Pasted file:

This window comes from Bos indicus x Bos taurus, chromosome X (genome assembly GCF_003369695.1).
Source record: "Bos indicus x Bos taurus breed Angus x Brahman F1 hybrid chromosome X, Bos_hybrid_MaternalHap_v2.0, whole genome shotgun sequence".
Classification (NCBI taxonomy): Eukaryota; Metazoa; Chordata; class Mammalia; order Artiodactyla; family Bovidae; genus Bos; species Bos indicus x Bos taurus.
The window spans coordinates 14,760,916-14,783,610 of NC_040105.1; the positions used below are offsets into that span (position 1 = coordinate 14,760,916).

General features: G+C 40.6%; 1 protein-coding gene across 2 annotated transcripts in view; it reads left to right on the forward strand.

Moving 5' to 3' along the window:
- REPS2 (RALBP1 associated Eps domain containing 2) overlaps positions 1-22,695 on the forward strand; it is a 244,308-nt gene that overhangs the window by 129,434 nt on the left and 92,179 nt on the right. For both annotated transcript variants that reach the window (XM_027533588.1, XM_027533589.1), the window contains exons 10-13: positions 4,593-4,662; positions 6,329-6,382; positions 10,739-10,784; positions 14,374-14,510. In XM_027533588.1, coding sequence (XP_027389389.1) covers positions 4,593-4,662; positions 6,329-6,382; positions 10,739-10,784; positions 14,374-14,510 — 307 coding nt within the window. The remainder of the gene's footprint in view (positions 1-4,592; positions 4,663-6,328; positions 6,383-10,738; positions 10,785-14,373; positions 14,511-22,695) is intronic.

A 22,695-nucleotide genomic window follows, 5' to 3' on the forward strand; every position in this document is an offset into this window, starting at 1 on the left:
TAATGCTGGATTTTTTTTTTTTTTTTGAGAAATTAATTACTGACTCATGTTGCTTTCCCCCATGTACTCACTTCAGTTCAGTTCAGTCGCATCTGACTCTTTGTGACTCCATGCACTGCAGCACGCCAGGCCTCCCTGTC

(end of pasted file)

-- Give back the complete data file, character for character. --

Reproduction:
This window comes from Bos indicus x Bos taurus, chromosome X (genome assembly GCF_003369695.1).
Source record: "Bos indicus x Bos taurus breed Angus x Brahman F1 hybrid chromosome X, Bos_hybrid_MaternalHap_v2.0, whole genome shotgun sequence".
Classification (NCBI taxonomy): Eukaryota; Metazoa; Chordata; class Mammalia; order Artiodactyla; family Bovidae; genus Bos; species Bos indicus x Bos taurus.
The window spans coordinates 14,760,916-14,783,610 of NC_040105.1; the positions used below are offsets into that span (position 1 = coordinate 14,760,916).

General features: G+C 40.6%; 1 protein-coding gene across 2 annotated transcripts in view; it reads left to right on the forward strand.

Moving 5' to 3' along the window:
- REPS2 (RALBP1 associated Eps domain containing 2) overlaps positions 1-22,695 on the forward strand; it is a 244,308-nt gene that overhangs the window by 129,434 nt on the left and 92,179 nt on the right. For both annotated transcript variants that reach the window (XM_027533588.1, XM_027533589.1), the window contains exons 10-13: positions 4,593-4,662; positions 6,329-6,382; positions 10,739-10,784; positions 14,374-14,510. In XM_027533588.1, coding sequence (XP_027389389.1) covers positions 4,593-4,662; positions 6,329-6,382; positions 10,739-10,784; positions 14,374-14,510 — 307 coding nt within the window. The remainder of the gene's footprint in view (positions 1-4,592; positions 4,663-6,328; positions 6,383-10,738; positions 10,785-14,373; positions 14,511-22,695) is intronic.

A 22,695-nucleotide genomic window follows, 5' to 3' on the forward strand; every position in this document is an offset into this window, starting at 1 on the left:
TAATGCTGGATTTTTTTTTTTTTTTTGAGAAATTAATTACTGACTCATGTTGCTTTCCCCCATGTACTCACTTCAGTTCAGTTCAGTCGCATCTGACTCTTTGTGACTCCATGCACTGCAGCACGCCAGGCCTCCCTGTC